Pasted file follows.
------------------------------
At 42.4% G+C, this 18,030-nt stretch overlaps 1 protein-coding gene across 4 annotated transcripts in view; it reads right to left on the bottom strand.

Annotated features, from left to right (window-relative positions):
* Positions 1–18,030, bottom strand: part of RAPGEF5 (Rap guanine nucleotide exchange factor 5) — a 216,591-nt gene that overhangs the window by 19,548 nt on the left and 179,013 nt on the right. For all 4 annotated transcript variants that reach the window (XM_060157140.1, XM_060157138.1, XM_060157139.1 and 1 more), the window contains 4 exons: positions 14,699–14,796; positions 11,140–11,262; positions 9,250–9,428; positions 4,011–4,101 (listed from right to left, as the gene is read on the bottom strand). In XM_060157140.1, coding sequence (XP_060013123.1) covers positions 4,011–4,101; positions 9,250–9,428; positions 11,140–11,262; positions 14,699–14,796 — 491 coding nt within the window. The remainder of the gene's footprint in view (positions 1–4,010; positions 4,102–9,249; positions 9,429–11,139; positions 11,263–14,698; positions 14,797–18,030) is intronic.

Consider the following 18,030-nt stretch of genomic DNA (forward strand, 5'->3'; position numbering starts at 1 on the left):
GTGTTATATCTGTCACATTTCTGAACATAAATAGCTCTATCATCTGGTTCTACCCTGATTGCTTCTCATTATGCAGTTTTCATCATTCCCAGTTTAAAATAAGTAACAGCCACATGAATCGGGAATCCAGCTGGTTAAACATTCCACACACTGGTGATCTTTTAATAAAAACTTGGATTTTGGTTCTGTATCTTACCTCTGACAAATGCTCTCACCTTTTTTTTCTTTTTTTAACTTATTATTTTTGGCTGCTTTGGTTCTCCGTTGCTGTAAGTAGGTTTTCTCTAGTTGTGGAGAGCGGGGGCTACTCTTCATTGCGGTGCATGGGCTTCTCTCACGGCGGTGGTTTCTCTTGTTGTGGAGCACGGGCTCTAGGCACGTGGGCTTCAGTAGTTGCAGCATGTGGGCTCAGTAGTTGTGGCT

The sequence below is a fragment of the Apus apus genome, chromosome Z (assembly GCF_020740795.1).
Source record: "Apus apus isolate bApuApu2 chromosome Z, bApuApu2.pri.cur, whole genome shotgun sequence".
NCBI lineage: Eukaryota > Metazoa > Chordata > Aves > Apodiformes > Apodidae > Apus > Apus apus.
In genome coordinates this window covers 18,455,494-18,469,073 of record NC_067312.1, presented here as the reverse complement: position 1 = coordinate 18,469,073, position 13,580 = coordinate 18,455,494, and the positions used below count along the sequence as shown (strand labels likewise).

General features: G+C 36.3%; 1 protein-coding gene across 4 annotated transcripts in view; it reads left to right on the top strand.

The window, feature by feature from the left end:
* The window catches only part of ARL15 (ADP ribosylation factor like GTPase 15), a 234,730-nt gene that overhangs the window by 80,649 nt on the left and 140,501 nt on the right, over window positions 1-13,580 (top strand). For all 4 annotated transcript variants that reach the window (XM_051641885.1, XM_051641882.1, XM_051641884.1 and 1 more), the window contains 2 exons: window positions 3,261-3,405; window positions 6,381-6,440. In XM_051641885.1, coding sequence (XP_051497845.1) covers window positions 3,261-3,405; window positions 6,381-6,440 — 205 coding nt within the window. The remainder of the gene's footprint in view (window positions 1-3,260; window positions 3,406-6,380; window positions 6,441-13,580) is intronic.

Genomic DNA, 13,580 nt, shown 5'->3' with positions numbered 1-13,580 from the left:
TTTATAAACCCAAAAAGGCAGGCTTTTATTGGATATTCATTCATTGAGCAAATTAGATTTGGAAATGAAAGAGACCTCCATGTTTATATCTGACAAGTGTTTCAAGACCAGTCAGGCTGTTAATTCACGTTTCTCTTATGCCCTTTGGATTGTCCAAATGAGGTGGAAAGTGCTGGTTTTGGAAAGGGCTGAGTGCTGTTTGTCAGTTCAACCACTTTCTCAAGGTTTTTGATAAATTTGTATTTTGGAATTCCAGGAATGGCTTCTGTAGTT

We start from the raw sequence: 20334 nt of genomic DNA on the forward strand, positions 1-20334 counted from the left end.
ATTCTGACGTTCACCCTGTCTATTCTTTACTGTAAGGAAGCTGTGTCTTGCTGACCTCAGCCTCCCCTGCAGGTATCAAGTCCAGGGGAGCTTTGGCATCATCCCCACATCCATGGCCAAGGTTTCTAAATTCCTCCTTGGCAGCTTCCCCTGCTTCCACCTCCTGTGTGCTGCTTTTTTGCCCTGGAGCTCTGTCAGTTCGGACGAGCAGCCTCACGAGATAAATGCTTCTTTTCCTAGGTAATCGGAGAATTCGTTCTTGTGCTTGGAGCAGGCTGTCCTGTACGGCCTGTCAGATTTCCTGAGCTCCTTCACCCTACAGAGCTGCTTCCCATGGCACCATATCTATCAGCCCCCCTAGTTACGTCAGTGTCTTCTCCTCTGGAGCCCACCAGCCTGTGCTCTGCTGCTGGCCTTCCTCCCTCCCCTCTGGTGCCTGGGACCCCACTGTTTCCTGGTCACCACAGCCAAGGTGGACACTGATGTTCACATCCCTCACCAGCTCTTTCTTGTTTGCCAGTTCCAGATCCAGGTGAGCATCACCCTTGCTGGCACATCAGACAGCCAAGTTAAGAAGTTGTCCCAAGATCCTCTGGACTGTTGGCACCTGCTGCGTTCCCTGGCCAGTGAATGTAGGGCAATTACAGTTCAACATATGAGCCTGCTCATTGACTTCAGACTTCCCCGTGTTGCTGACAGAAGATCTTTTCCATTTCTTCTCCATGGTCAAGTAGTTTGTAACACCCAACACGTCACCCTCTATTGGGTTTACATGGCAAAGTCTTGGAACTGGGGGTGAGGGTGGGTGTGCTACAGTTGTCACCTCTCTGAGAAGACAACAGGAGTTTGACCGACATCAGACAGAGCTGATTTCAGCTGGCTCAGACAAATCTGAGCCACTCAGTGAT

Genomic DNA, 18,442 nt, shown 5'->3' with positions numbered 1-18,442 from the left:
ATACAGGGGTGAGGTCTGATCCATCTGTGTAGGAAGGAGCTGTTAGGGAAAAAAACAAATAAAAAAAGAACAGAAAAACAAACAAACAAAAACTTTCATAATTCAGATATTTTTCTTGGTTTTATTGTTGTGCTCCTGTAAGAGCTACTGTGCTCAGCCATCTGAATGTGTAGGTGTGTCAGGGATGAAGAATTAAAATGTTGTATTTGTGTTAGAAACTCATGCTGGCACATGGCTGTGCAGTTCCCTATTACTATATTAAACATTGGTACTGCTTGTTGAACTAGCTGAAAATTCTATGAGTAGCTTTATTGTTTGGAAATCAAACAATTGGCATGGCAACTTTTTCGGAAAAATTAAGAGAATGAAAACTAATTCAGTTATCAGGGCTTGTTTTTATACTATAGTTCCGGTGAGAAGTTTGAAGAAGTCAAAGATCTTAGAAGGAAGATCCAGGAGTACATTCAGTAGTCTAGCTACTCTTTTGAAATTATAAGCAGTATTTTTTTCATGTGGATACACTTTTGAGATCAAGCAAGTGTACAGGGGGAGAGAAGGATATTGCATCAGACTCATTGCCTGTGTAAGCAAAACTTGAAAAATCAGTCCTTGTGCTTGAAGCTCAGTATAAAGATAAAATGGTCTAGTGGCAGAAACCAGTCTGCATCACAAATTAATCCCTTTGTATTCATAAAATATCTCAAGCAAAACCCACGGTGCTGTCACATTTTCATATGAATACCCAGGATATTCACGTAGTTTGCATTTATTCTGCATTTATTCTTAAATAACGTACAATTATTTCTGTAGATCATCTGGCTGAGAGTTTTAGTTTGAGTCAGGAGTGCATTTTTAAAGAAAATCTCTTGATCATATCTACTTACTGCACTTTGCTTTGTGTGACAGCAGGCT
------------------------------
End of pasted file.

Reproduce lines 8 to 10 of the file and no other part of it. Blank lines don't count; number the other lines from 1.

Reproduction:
NCBI lineage: Eukaryota > Metazoa > Chordata > Aves > Apodiformes > Apodidae > Apus > Apus apus.
In genome coordinates this window covers 18,455,494-18,469,073 of record NC_067312.1, presented here as the reverse complement: position 1 = coordinate 18,469,073, position 13,580 = coordinate 18,455,494, and the positions used below count along the sequence as shown (strand labels likewise).

General features: G+C 36.3%; 1 protein-coding gene across 4 annotated transcripts in view; it reads left to right on the top strand.